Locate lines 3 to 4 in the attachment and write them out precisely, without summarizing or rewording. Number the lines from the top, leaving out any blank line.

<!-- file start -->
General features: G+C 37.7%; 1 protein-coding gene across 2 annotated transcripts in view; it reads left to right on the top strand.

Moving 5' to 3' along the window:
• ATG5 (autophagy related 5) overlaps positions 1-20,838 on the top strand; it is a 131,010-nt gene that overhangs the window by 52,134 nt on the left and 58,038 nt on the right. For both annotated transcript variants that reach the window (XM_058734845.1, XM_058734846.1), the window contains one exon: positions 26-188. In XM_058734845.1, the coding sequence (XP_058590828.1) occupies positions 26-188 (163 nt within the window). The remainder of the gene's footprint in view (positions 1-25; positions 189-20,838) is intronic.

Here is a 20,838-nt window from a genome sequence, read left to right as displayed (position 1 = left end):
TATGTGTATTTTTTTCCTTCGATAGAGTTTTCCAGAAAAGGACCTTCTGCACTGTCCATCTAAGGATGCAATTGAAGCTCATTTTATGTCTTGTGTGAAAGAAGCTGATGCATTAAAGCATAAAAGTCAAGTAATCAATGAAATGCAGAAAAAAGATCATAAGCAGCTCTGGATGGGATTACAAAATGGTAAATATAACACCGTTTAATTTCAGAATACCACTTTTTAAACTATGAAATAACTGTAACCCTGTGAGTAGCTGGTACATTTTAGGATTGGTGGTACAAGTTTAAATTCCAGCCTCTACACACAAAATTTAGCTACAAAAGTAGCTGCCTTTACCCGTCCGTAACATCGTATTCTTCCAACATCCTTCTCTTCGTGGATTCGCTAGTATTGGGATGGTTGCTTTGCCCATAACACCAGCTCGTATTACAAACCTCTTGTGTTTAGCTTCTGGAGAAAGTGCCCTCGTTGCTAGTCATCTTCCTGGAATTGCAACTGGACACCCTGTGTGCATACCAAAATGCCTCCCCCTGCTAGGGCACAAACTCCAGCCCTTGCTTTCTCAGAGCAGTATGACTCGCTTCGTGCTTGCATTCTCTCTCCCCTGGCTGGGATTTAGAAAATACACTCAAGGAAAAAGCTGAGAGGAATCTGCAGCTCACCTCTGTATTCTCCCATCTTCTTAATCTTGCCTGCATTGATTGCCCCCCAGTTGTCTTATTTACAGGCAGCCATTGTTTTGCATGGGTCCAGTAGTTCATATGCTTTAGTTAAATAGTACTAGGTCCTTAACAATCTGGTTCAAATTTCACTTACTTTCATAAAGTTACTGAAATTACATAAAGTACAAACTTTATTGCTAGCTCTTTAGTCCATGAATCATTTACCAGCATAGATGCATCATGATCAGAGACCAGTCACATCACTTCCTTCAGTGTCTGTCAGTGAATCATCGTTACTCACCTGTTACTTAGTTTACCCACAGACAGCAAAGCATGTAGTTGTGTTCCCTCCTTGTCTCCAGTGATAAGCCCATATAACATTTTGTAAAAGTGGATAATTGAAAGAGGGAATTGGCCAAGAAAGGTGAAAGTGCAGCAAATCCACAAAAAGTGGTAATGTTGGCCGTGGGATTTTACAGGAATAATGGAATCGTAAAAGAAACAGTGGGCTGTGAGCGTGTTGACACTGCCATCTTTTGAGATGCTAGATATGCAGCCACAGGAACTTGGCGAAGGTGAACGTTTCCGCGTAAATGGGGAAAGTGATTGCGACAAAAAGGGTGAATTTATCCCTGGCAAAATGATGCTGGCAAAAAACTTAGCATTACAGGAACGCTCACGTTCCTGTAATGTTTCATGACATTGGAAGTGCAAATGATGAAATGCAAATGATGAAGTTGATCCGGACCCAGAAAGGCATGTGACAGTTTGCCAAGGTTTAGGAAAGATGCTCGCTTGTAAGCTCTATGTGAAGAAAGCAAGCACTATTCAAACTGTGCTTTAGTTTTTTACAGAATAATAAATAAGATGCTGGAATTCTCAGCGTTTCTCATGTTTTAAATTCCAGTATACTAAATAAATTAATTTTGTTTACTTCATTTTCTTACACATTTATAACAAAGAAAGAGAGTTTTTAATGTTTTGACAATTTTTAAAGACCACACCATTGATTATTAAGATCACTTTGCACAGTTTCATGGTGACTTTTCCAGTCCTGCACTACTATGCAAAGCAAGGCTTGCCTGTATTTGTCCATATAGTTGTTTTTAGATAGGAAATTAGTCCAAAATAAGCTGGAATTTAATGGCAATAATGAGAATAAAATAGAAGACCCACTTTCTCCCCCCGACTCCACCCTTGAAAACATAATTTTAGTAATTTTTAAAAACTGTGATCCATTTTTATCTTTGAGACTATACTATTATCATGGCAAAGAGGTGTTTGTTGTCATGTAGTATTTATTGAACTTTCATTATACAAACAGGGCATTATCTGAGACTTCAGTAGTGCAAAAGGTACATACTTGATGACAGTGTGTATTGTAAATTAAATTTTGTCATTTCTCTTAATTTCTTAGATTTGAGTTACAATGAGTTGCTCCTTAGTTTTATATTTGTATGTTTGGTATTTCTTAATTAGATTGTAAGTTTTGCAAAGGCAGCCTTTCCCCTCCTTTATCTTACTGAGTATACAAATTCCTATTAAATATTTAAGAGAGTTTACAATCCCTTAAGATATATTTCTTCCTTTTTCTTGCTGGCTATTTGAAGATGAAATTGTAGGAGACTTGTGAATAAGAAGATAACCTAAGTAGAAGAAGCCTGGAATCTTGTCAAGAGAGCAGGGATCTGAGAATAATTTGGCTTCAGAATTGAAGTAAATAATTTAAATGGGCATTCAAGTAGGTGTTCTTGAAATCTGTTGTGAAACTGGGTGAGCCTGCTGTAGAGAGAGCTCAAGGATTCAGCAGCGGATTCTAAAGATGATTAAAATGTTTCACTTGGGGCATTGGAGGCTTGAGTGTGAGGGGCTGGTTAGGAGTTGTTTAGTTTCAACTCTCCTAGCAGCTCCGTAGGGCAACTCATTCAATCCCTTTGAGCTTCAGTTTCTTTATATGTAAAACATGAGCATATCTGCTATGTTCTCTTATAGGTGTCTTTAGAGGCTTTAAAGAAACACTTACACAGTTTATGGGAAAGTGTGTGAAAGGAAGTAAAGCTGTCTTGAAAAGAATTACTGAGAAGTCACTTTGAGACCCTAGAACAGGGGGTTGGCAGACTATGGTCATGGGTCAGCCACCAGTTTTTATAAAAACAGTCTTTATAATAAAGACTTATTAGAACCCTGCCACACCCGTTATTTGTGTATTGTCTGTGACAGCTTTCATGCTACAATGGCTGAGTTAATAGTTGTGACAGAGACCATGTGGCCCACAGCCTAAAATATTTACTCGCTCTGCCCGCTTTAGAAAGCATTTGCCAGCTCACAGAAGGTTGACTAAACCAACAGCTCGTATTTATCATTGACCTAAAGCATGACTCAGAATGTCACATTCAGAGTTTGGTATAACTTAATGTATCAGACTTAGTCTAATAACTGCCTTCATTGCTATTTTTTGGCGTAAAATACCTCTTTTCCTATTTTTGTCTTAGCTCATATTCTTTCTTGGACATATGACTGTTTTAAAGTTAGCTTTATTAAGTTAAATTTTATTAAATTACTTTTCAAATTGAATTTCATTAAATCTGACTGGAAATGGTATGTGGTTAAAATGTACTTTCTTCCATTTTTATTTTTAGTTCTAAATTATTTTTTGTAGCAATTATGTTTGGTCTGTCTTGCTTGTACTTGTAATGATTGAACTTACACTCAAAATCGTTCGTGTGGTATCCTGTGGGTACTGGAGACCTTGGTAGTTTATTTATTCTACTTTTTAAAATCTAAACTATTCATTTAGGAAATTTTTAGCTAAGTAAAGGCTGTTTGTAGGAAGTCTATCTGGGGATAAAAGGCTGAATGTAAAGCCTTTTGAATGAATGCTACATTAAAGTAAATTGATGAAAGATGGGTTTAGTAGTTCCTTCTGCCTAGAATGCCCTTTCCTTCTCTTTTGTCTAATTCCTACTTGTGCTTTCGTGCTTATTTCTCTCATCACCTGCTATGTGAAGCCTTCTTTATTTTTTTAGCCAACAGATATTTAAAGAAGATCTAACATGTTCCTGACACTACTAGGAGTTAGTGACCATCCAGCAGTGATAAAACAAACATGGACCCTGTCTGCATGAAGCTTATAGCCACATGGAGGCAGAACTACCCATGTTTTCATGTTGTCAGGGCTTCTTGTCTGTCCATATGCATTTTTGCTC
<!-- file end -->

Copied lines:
• ATG5 (autophagy related 5) overlaps positions 1-20,838 on the top strand; it is a 131,010-nt gene that overhangs the window by 52,134 nt on the left and 58,038 nt on the right. For both annotated transcript variants that reach the window (XM_058734845.1, XM_058734846.1), the window contains one exon: positions 26-188. In XM_058734845.1, the coding sequence (XP_058590828.1) occupies positions 26-188 (163 nt within the window). The remainder of the gene's footprint in view (positions 1-25; positions 189-20,838) is intronic.

Here is a 20,838-nt window from a genome sequence, read left to right as displayed (position 1 = left end):